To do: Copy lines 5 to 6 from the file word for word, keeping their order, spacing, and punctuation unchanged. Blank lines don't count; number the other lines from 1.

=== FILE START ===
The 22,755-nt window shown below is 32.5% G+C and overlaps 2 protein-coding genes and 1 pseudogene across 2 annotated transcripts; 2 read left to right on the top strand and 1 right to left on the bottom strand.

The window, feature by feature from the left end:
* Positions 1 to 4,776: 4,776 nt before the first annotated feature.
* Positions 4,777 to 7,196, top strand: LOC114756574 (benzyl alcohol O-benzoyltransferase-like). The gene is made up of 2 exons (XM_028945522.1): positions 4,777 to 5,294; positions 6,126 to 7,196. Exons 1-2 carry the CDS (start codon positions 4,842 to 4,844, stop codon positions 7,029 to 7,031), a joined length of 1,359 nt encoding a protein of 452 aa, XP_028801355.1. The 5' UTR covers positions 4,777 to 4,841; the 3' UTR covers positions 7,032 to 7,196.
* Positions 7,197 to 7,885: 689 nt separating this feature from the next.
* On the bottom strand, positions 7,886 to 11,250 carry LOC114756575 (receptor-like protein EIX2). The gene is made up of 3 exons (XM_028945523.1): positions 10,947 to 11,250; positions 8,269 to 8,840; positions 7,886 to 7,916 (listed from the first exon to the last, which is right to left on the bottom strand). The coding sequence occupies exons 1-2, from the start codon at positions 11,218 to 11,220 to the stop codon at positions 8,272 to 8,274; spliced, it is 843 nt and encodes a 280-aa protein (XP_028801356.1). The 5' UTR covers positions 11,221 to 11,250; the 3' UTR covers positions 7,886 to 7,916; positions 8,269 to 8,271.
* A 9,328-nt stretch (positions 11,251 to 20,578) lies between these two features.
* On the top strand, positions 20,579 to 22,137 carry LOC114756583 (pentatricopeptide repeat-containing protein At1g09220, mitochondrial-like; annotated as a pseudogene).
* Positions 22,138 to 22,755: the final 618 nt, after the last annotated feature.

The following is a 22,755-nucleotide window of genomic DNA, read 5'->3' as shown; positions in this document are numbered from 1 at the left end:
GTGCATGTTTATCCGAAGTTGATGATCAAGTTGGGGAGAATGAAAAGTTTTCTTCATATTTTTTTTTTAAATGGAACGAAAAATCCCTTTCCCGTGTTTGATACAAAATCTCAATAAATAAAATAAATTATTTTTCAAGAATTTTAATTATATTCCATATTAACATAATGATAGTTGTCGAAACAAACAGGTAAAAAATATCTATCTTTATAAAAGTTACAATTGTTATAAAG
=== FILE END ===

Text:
* Positions 7,197 to 7,885: 689 nt separating this feature from the next.
* On the bottom strand, positions 7,886 to 11,250 carry LOC114756575 (receptor-like protein EIX2). The gene is made up of 3 exons (XM_028945523.1): positions 10,947 to 11,250; positions 8,269 to 8,840; positions 7,886 to 7,916 (listed from the first exon to the last, which is right to left on the bottom strand). The coding sequence occupies exons 1-2, from the start codon at positions 11,218 to 11,220 to the stop codon at positions 8,272 to 8,274; spliced, it is 843 nt and encodes a 280-aa protein (XP_028801356.1). The 5' UTR covers positions 11,221 to 11,250; the 3' UTR covers positions 7,886 to 7,916; positions 8,269 to 8,271.